Estimation of daily intake of PBDEs among U.S. women

Because humans are exposed to PBDEs daily through the diet and indoor sources, tissue levels likely represent steady-state concentrations Assuming this steady state, a simple pharmacokinetic relationship can be used to relate the measured biomarker data (e.g., serum PBDE concentrations) to the daily intake that would be required to achieve those steady state concentrations. For each of the 5 predominant PBDE congeners (PBDE-47, -99, -100, -153, and -154) separately, tissue concentrations, along with estimates of terminal half-lives of these PBDEs in humans, were used to back calculate the total daily intake among U.S. women through the application of the following equation (Geyer et al. 2004):

equation image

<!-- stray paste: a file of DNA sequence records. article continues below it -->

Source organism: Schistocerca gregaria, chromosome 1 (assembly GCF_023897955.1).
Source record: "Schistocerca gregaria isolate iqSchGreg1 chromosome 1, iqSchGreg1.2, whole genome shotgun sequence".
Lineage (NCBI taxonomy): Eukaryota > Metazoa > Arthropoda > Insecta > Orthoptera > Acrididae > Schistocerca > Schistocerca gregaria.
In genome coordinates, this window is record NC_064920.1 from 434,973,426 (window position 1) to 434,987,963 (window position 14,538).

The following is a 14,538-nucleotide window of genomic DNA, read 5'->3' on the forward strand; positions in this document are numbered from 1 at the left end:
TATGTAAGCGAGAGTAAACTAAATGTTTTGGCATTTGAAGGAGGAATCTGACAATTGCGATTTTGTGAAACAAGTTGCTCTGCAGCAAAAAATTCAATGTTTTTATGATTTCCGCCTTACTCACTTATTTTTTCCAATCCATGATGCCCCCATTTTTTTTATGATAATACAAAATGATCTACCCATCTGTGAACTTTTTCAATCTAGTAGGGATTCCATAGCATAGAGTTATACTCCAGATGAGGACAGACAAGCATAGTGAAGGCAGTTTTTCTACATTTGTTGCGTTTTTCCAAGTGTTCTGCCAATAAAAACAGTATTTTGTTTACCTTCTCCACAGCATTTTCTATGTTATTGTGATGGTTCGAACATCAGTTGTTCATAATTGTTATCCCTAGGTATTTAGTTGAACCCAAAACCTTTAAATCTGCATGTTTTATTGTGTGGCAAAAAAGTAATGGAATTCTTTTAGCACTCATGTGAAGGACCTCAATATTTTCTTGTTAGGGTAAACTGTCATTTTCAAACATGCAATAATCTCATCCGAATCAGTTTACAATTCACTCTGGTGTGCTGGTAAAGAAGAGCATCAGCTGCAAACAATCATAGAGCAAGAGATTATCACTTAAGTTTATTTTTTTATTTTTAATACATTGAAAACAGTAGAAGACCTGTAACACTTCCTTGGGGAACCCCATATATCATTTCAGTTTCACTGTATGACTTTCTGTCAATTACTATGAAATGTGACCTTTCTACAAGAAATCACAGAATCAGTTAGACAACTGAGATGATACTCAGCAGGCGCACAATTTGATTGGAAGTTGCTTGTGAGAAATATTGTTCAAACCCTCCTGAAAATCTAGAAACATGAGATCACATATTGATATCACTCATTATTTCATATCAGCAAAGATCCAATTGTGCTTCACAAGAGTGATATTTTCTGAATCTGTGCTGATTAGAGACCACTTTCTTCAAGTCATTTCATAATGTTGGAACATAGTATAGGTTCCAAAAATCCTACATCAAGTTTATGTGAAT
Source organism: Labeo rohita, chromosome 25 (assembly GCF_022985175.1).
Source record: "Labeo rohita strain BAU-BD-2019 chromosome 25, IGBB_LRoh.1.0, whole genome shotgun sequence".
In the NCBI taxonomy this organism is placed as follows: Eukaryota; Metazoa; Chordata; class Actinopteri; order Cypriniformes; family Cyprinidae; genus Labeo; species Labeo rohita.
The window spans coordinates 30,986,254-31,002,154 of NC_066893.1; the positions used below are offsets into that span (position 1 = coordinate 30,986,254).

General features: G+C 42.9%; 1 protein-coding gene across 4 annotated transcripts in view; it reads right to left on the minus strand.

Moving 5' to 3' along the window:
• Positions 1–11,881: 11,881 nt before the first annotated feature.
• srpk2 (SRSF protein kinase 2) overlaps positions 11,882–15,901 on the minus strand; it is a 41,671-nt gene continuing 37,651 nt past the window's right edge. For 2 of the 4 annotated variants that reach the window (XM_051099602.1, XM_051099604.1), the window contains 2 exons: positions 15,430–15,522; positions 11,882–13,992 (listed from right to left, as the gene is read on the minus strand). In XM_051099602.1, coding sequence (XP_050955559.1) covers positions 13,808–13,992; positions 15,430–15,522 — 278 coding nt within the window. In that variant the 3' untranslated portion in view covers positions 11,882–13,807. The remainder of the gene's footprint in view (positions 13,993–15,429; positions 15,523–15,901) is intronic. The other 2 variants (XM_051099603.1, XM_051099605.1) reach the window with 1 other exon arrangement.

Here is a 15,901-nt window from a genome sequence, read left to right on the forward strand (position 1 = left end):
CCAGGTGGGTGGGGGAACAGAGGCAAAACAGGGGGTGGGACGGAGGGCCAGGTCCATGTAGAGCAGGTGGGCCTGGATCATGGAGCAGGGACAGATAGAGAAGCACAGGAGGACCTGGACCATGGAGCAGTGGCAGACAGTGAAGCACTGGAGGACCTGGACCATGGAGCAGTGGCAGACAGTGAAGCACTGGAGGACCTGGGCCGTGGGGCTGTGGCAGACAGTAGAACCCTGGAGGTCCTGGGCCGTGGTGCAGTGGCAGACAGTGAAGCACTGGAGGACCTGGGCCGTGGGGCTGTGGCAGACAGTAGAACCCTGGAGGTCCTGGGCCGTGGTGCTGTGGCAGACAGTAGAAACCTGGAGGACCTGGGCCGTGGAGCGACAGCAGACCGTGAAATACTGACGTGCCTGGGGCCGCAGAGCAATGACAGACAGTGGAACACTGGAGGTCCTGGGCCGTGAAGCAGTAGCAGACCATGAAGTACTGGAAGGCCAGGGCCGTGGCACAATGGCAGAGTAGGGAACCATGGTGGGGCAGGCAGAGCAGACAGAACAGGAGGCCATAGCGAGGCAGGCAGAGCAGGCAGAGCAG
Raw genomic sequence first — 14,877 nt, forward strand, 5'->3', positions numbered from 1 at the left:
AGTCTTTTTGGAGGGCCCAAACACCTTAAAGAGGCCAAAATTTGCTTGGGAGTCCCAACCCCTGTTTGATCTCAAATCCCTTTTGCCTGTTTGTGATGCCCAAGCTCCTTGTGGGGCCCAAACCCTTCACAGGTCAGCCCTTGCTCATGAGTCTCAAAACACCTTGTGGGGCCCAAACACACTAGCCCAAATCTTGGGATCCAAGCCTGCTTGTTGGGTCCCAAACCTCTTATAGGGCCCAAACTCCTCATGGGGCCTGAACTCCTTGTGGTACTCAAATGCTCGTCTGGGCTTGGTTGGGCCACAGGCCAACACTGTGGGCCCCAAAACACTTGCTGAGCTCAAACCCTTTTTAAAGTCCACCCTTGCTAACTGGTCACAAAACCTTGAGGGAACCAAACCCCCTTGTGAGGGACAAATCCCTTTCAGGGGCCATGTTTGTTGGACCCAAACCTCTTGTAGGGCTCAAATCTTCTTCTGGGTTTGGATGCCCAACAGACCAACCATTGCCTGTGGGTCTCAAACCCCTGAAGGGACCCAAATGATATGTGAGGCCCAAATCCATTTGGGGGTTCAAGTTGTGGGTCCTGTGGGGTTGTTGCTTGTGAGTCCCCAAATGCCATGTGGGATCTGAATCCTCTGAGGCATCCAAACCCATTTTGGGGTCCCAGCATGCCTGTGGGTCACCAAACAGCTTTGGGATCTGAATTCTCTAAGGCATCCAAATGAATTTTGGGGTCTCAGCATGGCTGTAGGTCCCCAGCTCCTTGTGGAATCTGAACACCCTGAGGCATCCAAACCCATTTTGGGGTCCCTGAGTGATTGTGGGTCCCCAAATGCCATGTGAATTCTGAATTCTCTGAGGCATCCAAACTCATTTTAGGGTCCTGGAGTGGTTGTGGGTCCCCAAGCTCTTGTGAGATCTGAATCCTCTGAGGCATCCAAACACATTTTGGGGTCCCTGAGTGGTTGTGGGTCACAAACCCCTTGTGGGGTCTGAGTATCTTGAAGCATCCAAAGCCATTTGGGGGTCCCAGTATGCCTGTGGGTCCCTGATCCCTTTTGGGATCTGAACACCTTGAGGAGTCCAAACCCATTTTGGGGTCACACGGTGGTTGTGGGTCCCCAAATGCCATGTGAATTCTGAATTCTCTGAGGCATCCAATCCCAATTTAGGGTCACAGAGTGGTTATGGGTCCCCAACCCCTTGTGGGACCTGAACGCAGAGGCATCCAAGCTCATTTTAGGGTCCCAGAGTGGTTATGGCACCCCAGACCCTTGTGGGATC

Estimates of daily intake for each of the 5 major congeners (which usually comprise more than 90% of the total PBDE body burden) were summed to obtain an estimate of daily intake of PBDEs from all routes of exposure. The fraction of PBDE dose absorbed in rats following oral exposure was assumed to be the same in humans and was estimated to be 0.94 (PBDE-47), 0.78 (PBDE-99), 0.93 (PBDE-100), 0.90 (PBDE-153), and 0.86 (PBDE-154) (Orn and Klasson-Wehler 1998; Hakk et al. 2002). The fraction of female body weight that is adipose was assumed to be 0.30 (Geyer et al. 2004). Terminal half-life estimates of PBDEs in humans for each congener were estimated from rat data based on a tight correlation (R2 = 0.97) between 50 other persistent pollutants for which we have both human and rat half-life data (Geyer et al. 2002, 2004). Estimated human half-lives for the 5 predominant congeners are 3.0 y (PBDE-47), 5.4 y (PBDE-99), 2.9 y (PBDE-100), 11.7 y (PBDE-153), and 5.8 y (PBDE-154) (Geyer et al. 2004). Half-life estimates of PBDEs among exposed workers (Sjodin et al. 1999; Jakobsson et al. 2003) are consistent with our theoretical estimates given the high degree of variability in the worker studies. The range of half-life estimates from these studies (mean + 1 SD) were 1.9 to 14 y for PBDE-153 and 0.74 to 4.7 y for PBDE-154 (Jakobsson et al. 2003). The precision of the half-life estimates from the worker data is questionable given that the period of observation was only 4 to 5 weeks, a small fraction of 1 half-life (Geyer et al. 2004).